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The View from Back East

The fortune cookie that accompanied our meal at a P.F. Chang’s franchise somewhere in the endless sprawl of the Philadelphia metropolitan area told us that “A visit to a strange place will bring you renewed perspective.” The faux-Chinese proverb provided by the faux-Chinese restaurant elicited a slight chuckle, given that the joint was eerily identical to the P.F. Chang’s franchise on the far east side of Wichita, right down to the overly-friendly waiter and the over-priced appetizers, but in truth our rare travel beyond the prairie has offered a few fresh insights.
Modern technology and corporate capitalism have done much to obliterate the regional differences that have long strained the union of the states, but there’s still no mistaking that we’re not in Kansas anymore. The television shows and the offerings at the local movie theaters are the same as back home, and although the local news anchors and anchorettes are different they all have the same handsome and pretty and self-serious look about them and the same bright graphics over their shoulders and the same tales of crime and tax increases to report. We’ve passed countless malls with the same impermanent architecture and the same stores as that we pass by on our drives back home, and although the convenience store market is dominated by something called Wawa rather than the QuikTrip stores that dominate the prairie they have the same gargantuan sodas and high-calorie fast foods and sterile atmosphere. There’s a lot more of everything, though, and occasional other reminders half a continent continues to make a difference in the daily life of an American.
These differences are especially apparent in the quadrennial election results, when the states in the northeast light up in blue and the prairie states turn red, and our perusal of the local press provides plenty of other reminder that folks are far more liberal in this part of the country. The Philadelphia Inquirer is obliged to cover the politics of not only Pennsylvania but also Delaware and New Jersey and the rest of the itty-bitty states that are crammed together around here, and little of it makes sense to someone more accustomed to Kansas politics. Gun-grabbing, Muslim-loving, Obama-embracing Gov. Chris Christie of New Jersey is considered a Republican by the prevailing local standards, and his commonsensical insistence on balanced budgets and non-punitive tax rates even makes him a relatively radical right-winger in the view of the east coast press, and it is amusing to read the speculation that he might win over enough honest-to-God Republicans in the heartland to win his party’s nomination for president. Such crazy talk is unaccountable to the Kansas kind of Republican, but after just a few days back east it begins to make some sort of sense.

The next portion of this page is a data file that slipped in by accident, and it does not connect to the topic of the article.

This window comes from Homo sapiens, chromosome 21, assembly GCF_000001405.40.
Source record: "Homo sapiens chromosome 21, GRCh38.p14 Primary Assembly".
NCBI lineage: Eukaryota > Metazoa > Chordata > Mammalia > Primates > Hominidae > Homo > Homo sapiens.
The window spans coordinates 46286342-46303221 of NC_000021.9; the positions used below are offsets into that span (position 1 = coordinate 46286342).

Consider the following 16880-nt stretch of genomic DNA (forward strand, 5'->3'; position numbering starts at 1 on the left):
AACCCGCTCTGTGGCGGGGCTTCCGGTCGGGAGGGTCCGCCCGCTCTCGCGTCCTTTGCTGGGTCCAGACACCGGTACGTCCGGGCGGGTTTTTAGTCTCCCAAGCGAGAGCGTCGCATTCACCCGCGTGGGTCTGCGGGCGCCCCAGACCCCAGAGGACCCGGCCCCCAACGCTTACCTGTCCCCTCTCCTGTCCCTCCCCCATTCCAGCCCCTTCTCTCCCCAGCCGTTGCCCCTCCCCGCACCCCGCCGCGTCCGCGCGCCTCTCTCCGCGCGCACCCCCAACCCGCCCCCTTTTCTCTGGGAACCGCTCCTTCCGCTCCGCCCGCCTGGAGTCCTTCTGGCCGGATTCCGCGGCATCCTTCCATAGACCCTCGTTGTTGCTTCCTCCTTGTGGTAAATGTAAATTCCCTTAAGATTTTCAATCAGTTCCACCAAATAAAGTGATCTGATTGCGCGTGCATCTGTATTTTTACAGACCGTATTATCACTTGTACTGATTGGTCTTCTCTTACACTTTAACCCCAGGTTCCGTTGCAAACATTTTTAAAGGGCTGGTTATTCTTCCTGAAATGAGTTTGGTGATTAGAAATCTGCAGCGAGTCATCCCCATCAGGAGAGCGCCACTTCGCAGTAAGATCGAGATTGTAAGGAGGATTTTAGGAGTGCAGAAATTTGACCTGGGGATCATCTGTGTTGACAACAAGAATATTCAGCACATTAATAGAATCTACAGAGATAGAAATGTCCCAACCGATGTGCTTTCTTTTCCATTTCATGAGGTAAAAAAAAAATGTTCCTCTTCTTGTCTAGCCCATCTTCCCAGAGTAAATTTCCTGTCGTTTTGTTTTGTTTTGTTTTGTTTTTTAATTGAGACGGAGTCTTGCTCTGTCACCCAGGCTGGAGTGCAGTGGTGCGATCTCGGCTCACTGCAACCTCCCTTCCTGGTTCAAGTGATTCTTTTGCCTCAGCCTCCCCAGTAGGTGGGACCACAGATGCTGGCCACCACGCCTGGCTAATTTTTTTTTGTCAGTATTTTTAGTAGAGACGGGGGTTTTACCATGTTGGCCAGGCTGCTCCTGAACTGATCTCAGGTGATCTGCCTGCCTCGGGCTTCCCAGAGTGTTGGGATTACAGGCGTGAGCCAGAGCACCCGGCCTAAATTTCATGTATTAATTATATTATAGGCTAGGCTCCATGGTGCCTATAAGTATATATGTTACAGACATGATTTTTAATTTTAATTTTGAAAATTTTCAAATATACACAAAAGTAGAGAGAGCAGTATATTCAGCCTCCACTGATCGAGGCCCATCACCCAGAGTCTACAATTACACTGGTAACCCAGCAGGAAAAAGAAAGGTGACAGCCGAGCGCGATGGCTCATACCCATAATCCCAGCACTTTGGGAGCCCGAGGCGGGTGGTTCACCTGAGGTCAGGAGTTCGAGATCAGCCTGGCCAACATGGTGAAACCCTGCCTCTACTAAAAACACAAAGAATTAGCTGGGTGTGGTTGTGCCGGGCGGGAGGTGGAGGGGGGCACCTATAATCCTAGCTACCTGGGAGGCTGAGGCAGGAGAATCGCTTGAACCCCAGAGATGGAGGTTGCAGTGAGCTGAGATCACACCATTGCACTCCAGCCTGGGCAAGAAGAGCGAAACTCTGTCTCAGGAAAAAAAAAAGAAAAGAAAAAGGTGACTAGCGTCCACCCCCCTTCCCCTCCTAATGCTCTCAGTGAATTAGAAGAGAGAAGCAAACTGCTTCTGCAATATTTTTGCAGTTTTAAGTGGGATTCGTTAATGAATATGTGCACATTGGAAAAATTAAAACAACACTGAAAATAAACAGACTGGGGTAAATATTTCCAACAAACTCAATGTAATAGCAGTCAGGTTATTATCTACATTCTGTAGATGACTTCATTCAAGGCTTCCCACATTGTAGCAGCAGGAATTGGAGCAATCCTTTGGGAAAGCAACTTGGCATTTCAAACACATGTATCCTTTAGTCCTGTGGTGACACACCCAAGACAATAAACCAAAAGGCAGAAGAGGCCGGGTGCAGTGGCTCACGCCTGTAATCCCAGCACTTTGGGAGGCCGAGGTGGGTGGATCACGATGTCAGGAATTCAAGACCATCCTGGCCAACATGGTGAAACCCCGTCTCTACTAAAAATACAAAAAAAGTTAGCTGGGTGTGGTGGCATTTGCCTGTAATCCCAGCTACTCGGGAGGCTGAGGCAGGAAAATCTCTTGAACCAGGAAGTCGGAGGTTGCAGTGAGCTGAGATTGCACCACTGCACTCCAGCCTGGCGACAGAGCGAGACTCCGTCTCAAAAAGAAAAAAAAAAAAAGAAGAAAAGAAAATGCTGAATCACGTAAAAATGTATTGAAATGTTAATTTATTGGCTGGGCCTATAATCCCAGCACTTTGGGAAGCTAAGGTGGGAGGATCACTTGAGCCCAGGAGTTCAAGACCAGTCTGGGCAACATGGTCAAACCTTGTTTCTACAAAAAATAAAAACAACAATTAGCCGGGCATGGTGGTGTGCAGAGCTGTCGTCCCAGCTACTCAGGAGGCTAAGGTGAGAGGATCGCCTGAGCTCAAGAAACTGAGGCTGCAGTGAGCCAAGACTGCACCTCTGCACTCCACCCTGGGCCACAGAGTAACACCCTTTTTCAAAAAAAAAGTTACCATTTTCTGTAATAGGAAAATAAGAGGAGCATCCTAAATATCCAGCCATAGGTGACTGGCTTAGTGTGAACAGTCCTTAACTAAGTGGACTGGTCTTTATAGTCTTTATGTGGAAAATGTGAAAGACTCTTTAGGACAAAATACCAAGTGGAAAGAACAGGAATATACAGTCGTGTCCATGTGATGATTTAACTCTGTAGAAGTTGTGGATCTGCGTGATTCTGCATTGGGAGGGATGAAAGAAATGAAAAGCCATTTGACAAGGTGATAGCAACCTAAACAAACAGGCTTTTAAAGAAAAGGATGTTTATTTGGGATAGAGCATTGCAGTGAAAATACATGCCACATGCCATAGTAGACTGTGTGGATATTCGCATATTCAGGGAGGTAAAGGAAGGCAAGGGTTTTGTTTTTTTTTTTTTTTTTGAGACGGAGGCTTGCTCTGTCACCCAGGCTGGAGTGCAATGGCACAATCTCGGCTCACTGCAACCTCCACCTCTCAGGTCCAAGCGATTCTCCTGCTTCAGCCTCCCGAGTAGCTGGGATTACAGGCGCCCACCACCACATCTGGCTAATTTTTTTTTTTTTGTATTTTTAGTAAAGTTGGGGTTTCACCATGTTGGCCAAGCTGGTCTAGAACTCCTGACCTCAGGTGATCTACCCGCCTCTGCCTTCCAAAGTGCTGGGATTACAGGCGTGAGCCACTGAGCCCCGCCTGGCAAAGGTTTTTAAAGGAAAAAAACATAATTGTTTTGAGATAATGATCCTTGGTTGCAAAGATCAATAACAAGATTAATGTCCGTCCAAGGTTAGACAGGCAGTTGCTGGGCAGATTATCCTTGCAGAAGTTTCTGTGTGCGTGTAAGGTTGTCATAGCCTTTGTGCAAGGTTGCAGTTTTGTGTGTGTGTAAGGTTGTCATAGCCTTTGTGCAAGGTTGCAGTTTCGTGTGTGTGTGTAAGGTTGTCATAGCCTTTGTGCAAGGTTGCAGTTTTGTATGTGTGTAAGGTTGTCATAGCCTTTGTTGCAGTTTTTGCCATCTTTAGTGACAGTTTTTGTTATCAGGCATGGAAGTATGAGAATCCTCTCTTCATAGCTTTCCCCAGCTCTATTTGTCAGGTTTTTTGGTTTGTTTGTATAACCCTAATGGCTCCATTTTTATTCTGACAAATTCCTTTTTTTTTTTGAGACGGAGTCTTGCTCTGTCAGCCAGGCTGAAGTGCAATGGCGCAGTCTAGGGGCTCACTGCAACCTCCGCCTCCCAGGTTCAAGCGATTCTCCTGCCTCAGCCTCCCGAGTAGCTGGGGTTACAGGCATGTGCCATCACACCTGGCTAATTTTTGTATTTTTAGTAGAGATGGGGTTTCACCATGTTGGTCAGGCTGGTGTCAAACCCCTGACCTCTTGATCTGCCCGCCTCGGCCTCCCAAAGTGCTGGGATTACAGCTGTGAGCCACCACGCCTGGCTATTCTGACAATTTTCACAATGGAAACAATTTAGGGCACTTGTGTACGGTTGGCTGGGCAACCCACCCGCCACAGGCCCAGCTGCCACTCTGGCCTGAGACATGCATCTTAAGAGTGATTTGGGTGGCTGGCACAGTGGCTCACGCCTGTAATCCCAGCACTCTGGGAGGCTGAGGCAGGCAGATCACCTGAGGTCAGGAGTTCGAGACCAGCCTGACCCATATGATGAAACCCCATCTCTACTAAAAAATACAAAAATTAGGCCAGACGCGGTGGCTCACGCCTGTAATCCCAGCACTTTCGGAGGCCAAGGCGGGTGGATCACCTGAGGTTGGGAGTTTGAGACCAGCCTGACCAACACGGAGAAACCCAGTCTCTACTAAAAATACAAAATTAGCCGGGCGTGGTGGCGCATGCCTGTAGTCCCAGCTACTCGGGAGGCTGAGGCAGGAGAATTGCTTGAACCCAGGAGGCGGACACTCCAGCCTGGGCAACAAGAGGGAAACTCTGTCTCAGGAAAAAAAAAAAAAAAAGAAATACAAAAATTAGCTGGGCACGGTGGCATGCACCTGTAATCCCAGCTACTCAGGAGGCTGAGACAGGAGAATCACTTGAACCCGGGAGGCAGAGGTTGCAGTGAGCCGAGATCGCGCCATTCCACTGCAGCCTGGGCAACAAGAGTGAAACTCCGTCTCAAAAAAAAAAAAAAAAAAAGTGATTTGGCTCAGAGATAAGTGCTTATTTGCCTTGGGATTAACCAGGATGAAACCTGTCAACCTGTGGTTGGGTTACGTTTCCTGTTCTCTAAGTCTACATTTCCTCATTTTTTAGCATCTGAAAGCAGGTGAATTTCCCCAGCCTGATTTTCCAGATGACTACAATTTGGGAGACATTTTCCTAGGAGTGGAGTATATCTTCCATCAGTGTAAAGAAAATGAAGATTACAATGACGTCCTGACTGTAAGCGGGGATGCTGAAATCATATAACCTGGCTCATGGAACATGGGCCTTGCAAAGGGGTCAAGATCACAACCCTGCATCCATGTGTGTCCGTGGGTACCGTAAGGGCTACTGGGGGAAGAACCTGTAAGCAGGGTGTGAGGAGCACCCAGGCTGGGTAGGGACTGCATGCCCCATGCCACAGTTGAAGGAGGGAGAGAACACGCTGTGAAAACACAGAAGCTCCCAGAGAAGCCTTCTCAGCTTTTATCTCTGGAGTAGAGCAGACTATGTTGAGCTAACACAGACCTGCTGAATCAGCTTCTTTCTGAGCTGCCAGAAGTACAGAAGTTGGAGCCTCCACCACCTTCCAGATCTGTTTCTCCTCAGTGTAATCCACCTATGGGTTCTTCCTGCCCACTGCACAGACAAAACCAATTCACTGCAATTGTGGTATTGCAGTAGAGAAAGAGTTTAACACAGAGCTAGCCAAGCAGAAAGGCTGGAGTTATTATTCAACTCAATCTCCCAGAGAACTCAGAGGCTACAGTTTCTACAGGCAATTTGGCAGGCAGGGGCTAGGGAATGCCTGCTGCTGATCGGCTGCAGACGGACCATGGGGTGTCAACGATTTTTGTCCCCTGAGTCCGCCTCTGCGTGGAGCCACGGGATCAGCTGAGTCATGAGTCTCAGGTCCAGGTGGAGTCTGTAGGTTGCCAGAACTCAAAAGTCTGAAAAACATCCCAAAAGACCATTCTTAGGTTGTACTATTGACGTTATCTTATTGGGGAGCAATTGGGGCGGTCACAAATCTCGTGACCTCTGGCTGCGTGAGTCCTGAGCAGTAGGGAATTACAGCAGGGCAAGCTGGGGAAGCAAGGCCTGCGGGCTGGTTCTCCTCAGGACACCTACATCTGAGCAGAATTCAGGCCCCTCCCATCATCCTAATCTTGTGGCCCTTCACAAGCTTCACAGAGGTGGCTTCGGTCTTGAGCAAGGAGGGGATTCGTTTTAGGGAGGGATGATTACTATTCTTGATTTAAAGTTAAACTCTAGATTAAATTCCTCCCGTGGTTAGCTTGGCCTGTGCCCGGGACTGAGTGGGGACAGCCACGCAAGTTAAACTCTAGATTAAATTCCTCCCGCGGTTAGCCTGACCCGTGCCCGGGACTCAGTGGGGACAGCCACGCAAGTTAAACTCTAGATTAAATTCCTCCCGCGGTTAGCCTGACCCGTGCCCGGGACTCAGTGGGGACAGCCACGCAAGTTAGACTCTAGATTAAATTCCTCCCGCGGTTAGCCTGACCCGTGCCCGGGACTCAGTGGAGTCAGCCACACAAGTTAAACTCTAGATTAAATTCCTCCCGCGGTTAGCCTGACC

The first thing a denizen of the prairie notices after arriving at Philadelphia’s intimidatingly immense airport is the city’s downright claustrophobic population, which can’t help but inculcate the collectivist mindset that is at the root of liberalism. The vast space of the prairie provides room for the rugged individualism that underlies the conservative philosophy, but getting so many millions of people to live together in such a constrained area apparently requires a degree of regulation that only liberals are willing to contemplate. Class differences are also more conspicuous and no doubt more infuriating here, where the poverty is more glaringly oppressive and the wealth more gleamingly opulent, so the enforced egalitarianism of the liberal program has an understandable appeal. Even as it becomes more apparent that it will lead to everyone but the politically connected becoming equally poor and stupid, we expect that a good many northeasterners will be satisfied with the result.
Still, there’s much to be said for this strange part of the country. Prairie folk will also notice that there’s an immense amount of history here, with elegant homes and businesses that were already old when J.R. Meade established the mud-walled trading post that was the very first edifice of what would become Wichita, Kansas, and we can’t help enjoying that irony that everything in our far more old-fashioned hometown is relatively new compared to what we find in this more up-to-date metropolis. The Philly cheese steak sandwiches at a distinctively local little eatery called Romano’s cannot be duplicated elsewhere, even if no one in this seems to know how to cook a proper chicken fried steak, and there are other only-in-Philadelphia touches that have somehow survived the relentless homogenization of modern America. Most of the folks we’ve encountered have been friendly enough, as well, and the modern technology allowed us to watch the Wichita State University Wheatshockers basketball squad extend their thus-far unbeaten season on the internet, even in a place where most people would likely wonder what the hell a Wheatshocker is.
With a return to federalism and a bit of tolerance by both city and country folk, there’s a chance the union might somehow survive that red and blue electoral map.

— Bud Norman

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